FTX does an excellent job telling us that cryptocurrency is real. It’s happening. And you can be a naysayer like Larry, or you can do the smart thing and accept this movement.
Note that this is a strong POV in action: They are championing cryptocurrency, not FTX.
In other words vision > product. They were wise not to say the tempting self-brags like being the best, safest, or easiest to use because most people aren’t even at the point of choosing a cryptocurrency .
Most people don’t have a crypto wallet or trading account yet, so that message wouldn’t have landed. The masses are still very much in the awareness phase, not decision.
For Buzz, crypto overall got some buzz after the game, but “Don’t be Larry” didn’t take over the internet.
Here’s the tally:
- Content quality: 9/10
- Clarity of message: 10/10
- Buzz: 5/10
- Total: 8/10
On to the next one…
Much like FTX, my exposure to Crypto.com started with advertising in sports. This time via the UFC, the premier MMA (mixed martial arts) league.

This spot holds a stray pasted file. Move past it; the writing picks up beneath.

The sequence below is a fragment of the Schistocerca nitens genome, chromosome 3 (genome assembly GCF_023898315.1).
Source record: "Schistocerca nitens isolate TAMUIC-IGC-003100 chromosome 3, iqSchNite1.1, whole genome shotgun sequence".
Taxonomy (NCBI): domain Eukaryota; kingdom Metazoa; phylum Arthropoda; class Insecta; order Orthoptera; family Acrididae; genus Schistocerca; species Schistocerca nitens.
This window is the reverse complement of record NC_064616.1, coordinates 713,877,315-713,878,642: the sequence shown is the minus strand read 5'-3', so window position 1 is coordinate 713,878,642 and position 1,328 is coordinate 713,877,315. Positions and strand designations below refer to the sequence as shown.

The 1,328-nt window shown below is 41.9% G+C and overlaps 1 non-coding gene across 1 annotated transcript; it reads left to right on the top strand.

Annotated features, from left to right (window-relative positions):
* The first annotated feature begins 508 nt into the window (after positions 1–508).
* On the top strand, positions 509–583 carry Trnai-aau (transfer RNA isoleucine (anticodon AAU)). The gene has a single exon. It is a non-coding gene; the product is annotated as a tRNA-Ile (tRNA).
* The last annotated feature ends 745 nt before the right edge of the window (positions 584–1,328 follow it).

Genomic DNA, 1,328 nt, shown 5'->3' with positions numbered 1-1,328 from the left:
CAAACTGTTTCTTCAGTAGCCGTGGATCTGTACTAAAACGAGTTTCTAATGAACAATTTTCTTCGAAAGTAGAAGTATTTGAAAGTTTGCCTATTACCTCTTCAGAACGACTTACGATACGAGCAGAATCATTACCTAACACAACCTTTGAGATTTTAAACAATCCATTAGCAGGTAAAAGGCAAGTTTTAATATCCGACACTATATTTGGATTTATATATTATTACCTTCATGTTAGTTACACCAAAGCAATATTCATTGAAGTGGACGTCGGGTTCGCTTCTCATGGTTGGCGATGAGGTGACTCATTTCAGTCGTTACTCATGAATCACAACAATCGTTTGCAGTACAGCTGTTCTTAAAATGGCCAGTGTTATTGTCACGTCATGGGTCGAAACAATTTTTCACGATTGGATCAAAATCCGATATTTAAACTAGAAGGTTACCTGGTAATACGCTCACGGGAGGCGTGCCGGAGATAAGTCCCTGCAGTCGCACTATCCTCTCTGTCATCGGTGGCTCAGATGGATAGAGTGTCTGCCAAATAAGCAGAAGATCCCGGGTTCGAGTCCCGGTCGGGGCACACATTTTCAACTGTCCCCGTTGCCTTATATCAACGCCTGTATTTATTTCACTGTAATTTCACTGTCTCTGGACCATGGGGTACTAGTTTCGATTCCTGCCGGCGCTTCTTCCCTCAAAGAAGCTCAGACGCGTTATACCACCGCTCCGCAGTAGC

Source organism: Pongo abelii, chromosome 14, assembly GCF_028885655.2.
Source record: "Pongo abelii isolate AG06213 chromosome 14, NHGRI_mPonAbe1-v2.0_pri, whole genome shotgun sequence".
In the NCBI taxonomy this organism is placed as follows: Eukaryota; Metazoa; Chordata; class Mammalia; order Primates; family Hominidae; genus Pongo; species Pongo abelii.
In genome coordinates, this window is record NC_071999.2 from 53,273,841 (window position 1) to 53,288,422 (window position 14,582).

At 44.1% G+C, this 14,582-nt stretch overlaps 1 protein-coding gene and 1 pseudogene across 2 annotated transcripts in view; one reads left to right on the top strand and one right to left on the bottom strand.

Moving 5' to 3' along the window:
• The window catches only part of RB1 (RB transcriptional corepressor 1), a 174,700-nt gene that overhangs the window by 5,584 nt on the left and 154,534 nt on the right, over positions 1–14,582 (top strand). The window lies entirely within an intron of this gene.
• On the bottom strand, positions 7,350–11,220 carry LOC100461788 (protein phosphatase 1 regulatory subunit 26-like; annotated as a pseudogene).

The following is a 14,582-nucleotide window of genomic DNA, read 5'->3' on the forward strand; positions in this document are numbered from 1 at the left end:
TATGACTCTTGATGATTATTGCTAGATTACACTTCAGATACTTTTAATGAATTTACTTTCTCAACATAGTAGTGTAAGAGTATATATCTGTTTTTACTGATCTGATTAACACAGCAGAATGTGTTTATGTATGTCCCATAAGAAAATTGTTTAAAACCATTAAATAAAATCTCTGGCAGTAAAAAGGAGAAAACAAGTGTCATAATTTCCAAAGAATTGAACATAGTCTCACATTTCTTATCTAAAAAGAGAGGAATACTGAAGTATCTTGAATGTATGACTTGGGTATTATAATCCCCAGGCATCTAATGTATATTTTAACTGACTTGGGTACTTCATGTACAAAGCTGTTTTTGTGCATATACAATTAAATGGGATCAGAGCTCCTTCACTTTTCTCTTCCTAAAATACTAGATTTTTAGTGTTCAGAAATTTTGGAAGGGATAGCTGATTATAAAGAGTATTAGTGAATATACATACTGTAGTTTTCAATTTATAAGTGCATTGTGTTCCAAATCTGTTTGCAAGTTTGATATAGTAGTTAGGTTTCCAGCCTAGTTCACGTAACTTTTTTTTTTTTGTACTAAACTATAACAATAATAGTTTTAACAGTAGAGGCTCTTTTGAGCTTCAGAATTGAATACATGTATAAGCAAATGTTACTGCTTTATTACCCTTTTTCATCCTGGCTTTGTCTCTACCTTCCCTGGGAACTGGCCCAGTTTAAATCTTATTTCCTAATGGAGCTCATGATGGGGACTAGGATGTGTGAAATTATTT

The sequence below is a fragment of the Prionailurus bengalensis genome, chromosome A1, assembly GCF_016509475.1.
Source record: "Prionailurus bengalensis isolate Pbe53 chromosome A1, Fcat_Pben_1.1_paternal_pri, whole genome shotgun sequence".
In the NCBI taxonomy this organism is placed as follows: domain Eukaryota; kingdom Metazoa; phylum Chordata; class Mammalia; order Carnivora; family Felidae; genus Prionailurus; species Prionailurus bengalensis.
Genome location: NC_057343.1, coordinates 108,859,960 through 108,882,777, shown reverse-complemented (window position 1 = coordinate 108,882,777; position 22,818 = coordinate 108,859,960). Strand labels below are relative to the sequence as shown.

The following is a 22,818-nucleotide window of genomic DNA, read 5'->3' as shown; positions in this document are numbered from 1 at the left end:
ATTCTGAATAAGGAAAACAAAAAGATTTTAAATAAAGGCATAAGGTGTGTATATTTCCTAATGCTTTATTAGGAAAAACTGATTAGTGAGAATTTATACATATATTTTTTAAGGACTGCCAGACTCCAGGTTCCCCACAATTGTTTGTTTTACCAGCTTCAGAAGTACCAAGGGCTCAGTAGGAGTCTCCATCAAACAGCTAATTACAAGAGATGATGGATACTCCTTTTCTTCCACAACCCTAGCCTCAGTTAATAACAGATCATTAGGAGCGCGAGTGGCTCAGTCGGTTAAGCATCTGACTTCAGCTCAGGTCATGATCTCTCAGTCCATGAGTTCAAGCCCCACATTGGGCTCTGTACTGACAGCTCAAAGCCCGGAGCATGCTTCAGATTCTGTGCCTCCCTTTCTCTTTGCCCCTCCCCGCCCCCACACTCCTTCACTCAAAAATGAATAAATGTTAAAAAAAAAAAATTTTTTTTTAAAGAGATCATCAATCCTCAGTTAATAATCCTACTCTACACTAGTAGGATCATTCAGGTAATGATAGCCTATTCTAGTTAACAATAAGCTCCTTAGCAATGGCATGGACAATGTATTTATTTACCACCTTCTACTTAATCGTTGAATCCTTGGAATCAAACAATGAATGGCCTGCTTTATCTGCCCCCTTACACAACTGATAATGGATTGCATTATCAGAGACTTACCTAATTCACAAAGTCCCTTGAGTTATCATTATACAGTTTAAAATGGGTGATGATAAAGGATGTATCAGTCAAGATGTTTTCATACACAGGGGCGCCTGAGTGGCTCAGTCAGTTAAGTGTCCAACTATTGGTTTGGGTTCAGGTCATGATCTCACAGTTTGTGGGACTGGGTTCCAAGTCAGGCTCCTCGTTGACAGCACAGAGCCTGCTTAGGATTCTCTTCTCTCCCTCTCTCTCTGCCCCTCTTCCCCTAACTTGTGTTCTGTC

Even if you’re not into MMA, you might have heard when they spent $700 million dollars for the naming rights to LA’s iconic Staples Center a few months back.
Keep in mind that The Staples Center is home to the LA Lakers. And Lebron James – the world’s most famous basketball player – is on the Lakers.
Why does this matter? Check out their ad:
Crypto.com had layers of relevance in their ad. They smartly open the scene with the same music from the halftime show (Dr. Dre’s “The Next Episode.) So immediately it catches your ear, assuming you were paying attention to the half time entertainment, which most people do.
From there, they use dialogue to deliver their message.
They chose to cast Lebron James and a CGI version of his younger self as to subtly portray They capture “If I knew now what I knew then” – a common phrase and feeling that people have when reminiscing on financial opportunities they could have taken a chance on, but decided not to.
Then a bold tagline: Fortune favors the brave.
Fortune has two meanings here: (1) the general good luck and opportunity, and (2) large financial wealth – fitting for a cryptocurrency.
It’s worth calling out that both FTX and Crypto.com portrayed a timeline of innovation, but this one was a much shorter timeline – cordless headphones, mobile video, and electric cars. They both also used an A-list celebrity as the lead in the video.
Here’s the scoreboard:
- Content quality: 8/10
- Clarity of message: 8/10
- Buzz: 6/10